Here Is What Republican Critics of Trump's Immigration Order Are Saying

More than 40 GOP legislators complain that the new restrictions are hasty, vague, unfair, and overly broad.


White House

Last week House Speaker Paul Ryan (R-Wis.) welcomed President Trump's executive order suspending admission of all refugees for 120 days, blocking Syrian refugees indefinitely, cutting this year's refugee cap in half, and banning travelers with passports from any of seven Muslim-majority countries for 90 days. "It's time to reevaluate and strengthen the visa vetting process," Ryan said on Friday. "President Trump is right to make sure we are doing everything possible to know exactly who is entering our country." Senate Majority Leader Mitch McConnell (R-Ky.) was somewhat less supportive. "I don't want to criticize them for improving vetting," McConnell told ABC News on Sunday. "It's going to be decided in the courts as to whether or not this has gone too far."

Those comments by Republican leaders leave a misleading impression of the views among GOP legislators, which include criticism ranging from mild to harsh as well as support ranging from lukewarm to enthusiastic. As Nick Gillespie noted yesterday, opposition from Republicans is especially significant, since it shows that even members of the president's party who may agree that vetting of visitors to the U.S. should be improved think Trump has gone too far. On this subject, descriptions like "embarrassing" and "completely misses the mark" (see below) carry more weight when they come from conservative Republicans than when they come from Democrats who can be expected to denounce nearly everything Trump does.

Last night Washington Post reporter Aaron Blake counted 84 Republican members of Congress who have publicly supported Trump's order, and this statement from Sen. Jim Inhofe (R-Okla.) makes it 85. Blake lists Rand Paul, the libertarian-leaning Kentucky senator who briefly ran for the 2016 Republican presidential nomination against Trump, as a legislator who has not taken a position on Trump's order. But judging from comments Paul made in an interview with talk radio host Andrew Wilkow yesterday, he should also be counted as a supporter. "If you want to be an immigrant into our country, the Constitution doesn't apply to you, and we have every right to make any immigration law we want," said Paul, who in 2015 sponsored legislation that would have temporarily banned admission of refugees from 34 "high-risk countries," almost all of them with large Muslim majorities. "Now a lot of us have the sensibility, myself included, that it shouldn't be based on religion who is admitted to the country." Trump argues that his order is based on national origin, not religion, which was also how Paul's bill was framed.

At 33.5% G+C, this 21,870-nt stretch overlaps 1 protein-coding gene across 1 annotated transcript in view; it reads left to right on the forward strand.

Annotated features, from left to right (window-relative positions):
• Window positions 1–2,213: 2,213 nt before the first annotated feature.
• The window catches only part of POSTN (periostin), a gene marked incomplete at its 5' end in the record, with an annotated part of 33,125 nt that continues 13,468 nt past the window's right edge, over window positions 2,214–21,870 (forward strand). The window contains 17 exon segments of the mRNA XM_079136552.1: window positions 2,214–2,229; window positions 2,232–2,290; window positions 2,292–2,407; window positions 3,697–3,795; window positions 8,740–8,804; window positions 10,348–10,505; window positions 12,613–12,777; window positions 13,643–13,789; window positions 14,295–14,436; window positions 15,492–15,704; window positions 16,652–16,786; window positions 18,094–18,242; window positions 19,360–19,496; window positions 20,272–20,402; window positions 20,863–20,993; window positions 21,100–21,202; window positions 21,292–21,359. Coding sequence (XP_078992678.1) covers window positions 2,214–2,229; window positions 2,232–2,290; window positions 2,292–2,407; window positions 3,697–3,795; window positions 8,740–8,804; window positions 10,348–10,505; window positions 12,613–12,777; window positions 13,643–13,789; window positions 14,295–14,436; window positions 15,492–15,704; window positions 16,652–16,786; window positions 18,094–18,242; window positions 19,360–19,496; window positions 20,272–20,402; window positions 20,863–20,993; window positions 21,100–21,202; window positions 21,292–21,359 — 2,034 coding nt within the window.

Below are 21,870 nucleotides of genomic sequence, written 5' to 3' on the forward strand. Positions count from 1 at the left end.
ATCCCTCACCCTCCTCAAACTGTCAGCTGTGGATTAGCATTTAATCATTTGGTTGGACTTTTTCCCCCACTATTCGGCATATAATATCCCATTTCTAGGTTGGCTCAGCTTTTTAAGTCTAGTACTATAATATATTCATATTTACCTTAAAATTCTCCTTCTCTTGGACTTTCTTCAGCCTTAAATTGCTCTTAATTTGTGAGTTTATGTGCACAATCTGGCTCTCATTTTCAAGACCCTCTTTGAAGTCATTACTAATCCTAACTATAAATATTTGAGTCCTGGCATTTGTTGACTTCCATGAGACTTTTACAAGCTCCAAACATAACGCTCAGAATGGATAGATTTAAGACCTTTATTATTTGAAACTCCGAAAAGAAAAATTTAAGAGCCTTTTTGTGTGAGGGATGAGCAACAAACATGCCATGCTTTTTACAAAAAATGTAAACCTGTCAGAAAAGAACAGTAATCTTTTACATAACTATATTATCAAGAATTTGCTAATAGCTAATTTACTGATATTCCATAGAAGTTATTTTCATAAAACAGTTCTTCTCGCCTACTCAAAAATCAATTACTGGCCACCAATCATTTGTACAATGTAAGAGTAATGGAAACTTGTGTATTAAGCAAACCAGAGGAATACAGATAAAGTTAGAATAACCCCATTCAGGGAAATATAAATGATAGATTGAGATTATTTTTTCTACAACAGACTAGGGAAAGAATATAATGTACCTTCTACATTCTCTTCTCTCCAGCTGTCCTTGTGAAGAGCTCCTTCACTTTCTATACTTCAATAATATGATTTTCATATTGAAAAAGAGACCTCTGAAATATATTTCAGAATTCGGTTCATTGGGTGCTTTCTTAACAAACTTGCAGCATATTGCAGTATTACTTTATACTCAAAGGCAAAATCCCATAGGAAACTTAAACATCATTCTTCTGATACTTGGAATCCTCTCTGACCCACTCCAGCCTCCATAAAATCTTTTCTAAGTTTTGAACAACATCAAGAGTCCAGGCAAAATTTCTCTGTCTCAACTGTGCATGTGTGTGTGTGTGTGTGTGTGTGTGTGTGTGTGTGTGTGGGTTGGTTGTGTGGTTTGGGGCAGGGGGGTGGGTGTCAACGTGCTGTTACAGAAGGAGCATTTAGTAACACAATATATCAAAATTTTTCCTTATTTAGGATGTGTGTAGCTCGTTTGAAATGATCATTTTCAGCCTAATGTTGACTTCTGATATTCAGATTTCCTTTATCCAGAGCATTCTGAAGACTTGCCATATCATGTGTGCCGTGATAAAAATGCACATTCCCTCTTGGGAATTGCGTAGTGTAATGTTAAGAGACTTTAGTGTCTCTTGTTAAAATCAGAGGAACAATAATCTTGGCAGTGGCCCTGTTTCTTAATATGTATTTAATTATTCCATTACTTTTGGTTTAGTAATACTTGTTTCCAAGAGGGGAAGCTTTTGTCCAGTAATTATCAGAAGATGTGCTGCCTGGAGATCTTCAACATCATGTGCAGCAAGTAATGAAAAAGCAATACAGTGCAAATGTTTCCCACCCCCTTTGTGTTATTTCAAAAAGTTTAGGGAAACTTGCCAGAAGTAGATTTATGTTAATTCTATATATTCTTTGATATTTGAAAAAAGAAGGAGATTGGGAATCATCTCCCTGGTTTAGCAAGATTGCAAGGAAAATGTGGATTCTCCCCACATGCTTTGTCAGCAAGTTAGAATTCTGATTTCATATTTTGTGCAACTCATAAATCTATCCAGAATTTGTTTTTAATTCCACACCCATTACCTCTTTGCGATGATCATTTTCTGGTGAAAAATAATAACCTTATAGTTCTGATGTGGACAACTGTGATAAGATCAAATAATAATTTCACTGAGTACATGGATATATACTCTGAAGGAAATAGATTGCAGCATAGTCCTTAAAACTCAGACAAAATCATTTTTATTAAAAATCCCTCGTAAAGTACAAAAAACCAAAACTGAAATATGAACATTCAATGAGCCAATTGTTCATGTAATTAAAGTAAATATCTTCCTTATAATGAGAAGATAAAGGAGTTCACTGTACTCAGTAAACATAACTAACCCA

More striking is the number of Republican legislators who have criticized Trump's order: at least 41, by my count, including 14 senators and 27 representatives. The most common themes in the critical comments are that the formulation and implementation of the order were unnecessarily rushed (a point also made by some legislators who otherwise support the order), that the order was vague and should not have been applied to legal permanent residents (a policy that the Trump administration reversed on Sunday), that Trump should revise the vetting process for visitors and refugees in collaboration with Congress, that the order resembles a religious test for immigration, that the order will alienate potential Muslim allies around the world, and that Iraqis granted special visas because of the assistance they or their relatives provided to American forces could be forced to stay in a country where their lives are in danger.

Here is what Republican critics of Trump's order have said, arranged alphabetically by chamber. I have marked the strongest criticism—going beyond complaints about haste, vagueness, and the order's impact on green-card holders—with asterisks.


*Sen. Lamar Alexander (R-Tenn.)

This vetting proposal itself needed more vetting. More scrutiny of those traveling from war-torn countries to the United States is wise. But this broad and confusing order seems to ban legal, permanent residents with "green cards," and might turn away Iraqis, for example, who were translators and helped save lives of American troops and who could be killed if they stay in Iraq. And while not explicitly a religious test, it comes close to one, which is inconsistent with our American character.

*Sen. Susan Collins (R-Maine)

The worldwide refugee ban set forth in the executive order is overly broad, and implementing it will be immediately problematic….It could interfere with the immigration of Iraqis who worked for American forces in Iraq as translators and bodyguards—people who literally saved the lives of our troops and diplomats during the last decade and whose lives are at risk if they remain in Iraq.

Sen. Bob Corker (R-Tenn.)

We all share a desire to protect the American people, but this executive order has been poorly implemented, especially with respect to green card holders. The administration should immediately make appropriate revisions, and it is my hope that following a thorough review and implementation of security enhancements that many of these programs will be improved and reinstated.

Sen. Jeff Flake (R-Ariz.)

President Trump and his administration are right to be concerned about national security, but it's unacceptable when even legal permanent residents are being detained or turned away at airports and ports of entry. Enhancing long term national security requires that we have a clear-eyed view of radical Islamic terrorism without ascribing radical Islamic terrorist views to all Muslims.

*Sen. Cory Gardner (R-Colo.)